In March 2013 the European Commission adopted a number of proposals to recast the Directive to approximate the laws of the EU Member States relating to trademarks (now codified as Directive2008/95/EC), and to revise the Regulation on the Community trademark (now codified as Council Regulation (EC) No. 207/2009) and the Regulation relating to fees (codified as Commission Regulation (EC) No.2869/95).
The aim of the proposals is not to create a new system; instead they intend to modernize the existing provisions to make the trademark registration system in Europe more accessible, coherent and efficient.
The new proposals include:
The OHIM will change its name to the ‘European Union Trade Marks and Designs Agency’ (or ‘EUTMDA’) and the terms Community trademark and Community Trademark Court will be changed to "European trademark" and "European Trademark Court".
The number of classes covered by a trademark application fee will be reduced from three classes to one, and the application fee will be lowered to reflect this change.
Definition of European trademark:
The requirement that a sign be capable of being represented graphically will be eliminated.
Trademarks applied for in a foreign language will not be granted protection if refused on absolute grounds once the mark is translated into an official language of an EU Member State.
Designation and classification of goods and services:
The new legal texts will codify the EU Court of Justice’s ruling in the "IP Translator" case (literal interpretation). The applicants must specify the goods and services to be covered as opposed to using the general class heading. The owners of CTMs applied for prior to 22 June 2012 will be given a term (probably around six months) in which to evaluate and reformulate the list of goods and services.
Rights conferred by a European trademark:
- CTM infringement actions shall be brought without prejudice to any existing prior rights (article 16 (1) of the TRIPS agreement).
- In cases of double identity and similarity (in relation to the signs and goods and services in question) the only criteria applied shall be the origin function (the functions of advertising, communication and investment shall no longer enjoy protection).
- The use of a protected mark as a trade name shall be considered an infringement.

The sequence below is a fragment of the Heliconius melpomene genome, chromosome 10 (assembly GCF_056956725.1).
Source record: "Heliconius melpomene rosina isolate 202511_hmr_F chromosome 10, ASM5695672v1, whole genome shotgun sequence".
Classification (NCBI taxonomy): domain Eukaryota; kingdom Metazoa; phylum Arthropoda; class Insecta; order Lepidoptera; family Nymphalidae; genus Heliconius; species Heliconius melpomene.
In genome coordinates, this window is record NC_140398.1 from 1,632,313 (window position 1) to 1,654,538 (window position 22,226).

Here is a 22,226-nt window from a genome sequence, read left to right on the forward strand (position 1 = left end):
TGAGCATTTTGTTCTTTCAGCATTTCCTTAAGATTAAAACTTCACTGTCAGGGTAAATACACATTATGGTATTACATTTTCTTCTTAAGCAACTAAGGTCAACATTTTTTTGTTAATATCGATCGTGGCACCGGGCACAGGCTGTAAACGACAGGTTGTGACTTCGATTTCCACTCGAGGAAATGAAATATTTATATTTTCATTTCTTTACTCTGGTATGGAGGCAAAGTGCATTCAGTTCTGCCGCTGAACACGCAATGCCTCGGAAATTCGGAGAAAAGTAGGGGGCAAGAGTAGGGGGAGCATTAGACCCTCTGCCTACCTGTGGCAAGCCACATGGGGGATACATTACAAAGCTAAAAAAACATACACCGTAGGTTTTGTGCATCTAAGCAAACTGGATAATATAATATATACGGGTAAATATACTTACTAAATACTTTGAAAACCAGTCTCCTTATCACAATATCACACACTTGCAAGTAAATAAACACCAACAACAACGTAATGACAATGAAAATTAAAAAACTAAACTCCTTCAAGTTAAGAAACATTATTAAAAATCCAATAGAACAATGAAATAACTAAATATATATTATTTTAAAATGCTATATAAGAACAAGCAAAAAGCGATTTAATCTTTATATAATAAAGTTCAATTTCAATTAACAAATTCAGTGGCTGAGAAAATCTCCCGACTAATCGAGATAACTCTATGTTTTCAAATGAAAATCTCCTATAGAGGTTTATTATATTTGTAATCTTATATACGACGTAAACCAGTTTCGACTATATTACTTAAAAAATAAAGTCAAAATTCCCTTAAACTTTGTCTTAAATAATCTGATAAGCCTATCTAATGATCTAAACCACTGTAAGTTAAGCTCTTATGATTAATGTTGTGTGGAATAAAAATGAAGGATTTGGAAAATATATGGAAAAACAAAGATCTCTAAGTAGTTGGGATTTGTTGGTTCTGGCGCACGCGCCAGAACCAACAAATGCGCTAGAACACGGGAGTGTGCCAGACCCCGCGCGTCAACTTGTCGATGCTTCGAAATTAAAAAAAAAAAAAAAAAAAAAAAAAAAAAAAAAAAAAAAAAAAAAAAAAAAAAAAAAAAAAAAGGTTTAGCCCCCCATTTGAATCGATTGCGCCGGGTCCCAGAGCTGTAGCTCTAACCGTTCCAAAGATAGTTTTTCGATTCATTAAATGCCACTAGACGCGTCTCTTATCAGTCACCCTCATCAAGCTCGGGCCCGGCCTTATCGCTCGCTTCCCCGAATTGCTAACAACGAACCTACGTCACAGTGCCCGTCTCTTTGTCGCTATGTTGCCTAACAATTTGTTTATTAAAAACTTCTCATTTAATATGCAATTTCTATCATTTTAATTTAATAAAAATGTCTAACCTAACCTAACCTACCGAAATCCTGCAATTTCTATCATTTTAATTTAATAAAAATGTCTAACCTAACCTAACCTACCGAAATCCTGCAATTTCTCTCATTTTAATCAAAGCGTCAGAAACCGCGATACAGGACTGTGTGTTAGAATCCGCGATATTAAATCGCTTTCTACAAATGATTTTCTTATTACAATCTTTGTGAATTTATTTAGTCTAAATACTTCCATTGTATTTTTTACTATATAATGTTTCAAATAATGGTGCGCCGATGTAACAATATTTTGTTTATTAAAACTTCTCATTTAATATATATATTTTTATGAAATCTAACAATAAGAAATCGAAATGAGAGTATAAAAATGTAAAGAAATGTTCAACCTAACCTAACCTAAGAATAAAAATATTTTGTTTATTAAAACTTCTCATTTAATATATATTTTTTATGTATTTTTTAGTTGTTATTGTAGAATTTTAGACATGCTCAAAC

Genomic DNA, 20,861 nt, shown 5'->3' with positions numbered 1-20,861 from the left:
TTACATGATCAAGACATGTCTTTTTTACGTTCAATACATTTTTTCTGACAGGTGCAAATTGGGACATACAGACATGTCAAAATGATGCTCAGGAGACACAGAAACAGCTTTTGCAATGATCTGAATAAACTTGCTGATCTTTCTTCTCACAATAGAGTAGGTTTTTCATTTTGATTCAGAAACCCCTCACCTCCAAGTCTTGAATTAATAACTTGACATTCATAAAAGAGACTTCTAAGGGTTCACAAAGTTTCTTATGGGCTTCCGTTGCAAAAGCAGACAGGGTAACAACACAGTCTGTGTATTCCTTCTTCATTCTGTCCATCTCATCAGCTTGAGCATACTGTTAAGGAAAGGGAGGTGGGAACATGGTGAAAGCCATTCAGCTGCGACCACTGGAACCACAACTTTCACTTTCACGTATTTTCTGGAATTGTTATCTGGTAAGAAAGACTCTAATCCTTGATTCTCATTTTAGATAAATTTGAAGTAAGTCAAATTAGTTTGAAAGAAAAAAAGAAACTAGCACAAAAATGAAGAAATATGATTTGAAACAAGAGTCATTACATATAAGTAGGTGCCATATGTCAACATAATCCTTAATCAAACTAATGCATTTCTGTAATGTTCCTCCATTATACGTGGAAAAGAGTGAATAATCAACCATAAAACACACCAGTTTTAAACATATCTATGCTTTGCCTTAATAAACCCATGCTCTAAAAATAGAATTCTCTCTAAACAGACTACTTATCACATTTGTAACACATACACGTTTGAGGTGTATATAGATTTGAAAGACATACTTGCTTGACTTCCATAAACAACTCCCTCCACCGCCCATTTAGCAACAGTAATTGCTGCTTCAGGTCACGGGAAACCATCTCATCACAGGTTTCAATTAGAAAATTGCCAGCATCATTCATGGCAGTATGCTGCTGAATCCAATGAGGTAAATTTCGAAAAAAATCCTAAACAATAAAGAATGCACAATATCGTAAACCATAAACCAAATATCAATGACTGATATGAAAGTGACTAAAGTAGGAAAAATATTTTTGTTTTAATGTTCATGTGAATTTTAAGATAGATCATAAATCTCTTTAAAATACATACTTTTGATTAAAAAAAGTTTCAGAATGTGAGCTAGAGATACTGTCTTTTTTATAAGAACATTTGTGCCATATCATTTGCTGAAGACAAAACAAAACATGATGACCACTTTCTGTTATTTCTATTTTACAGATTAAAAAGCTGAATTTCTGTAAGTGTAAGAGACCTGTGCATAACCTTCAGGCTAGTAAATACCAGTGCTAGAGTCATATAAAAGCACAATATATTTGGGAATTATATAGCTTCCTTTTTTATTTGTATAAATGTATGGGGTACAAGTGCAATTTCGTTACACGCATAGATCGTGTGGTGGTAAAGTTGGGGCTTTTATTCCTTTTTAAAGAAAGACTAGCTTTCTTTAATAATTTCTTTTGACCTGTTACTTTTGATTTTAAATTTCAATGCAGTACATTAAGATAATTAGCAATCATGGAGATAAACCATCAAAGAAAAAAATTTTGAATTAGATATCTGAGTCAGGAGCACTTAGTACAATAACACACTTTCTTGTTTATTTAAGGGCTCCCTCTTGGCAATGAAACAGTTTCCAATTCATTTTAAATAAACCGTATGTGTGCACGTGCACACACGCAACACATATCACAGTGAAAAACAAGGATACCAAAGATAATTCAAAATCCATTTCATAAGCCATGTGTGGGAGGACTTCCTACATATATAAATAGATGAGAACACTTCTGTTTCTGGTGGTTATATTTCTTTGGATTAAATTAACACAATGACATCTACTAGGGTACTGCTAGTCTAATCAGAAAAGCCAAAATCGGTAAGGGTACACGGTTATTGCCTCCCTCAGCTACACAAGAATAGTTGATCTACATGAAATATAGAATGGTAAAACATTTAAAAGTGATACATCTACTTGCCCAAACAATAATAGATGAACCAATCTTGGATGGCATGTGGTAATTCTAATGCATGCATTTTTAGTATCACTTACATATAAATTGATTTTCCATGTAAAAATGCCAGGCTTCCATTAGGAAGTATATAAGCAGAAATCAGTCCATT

- The "own name" defense shall only be applied to personal names.
- Rights holders will be able to prevent the use of their marks on illegal comparative advertising.
Protection of geographical indications and traditional terms:
Grounds for refusal shall be adapted to European laws with respect to geographical indications and traditional terms in the wine sector and other specialist sectors.
Geographical indications and designations of origin protected under EU laws shall be considered applicable as relative grounds for refusal of registration and may thus be cited as possible bases for opposition.
European certification marks:
European certification marks, which currently exist at a national level only in some Member States, are introduced throughout the EU.
Changes in procedures:
- Member States shall establish an administrative procedure for the invalidation and revocation of trademarks (rather than court procedures).
- Ex officio examinations by national offices shall be limited to absolute grounds for refusal.
- The option of applying for European trademarks via National Offices shall be eliminated.
- Rights holders will be able to oppose the transit of counterfeit goods throughout the EU customs territory, irrespective of whether or not the goods had been released for free circulation.
- Rights holders may also prevent the import of counterfeit goods to the EU even if the sender is acting for commercial ends (with a view to combating the sale of counterfeit goods online).
- Rights holders may prevent the distribution and sale of labels and packaging that may subsequently be used in connection with counterfeit goods.
Trademarks as objects of property:
Incorporation of new rules relating to the use of trademarks for commercial purposes.
It is expected that the above proposals will be formally adopted in spring 2014. Once these proposals are adopted, the EU Member States will need to incorporate the provisions of the new trademark directive into their respective national laws within a term of two years. Most of the amendments to the new Regulation on the European Trademark, meanwhile, will come into effect after its entry into force in 2014.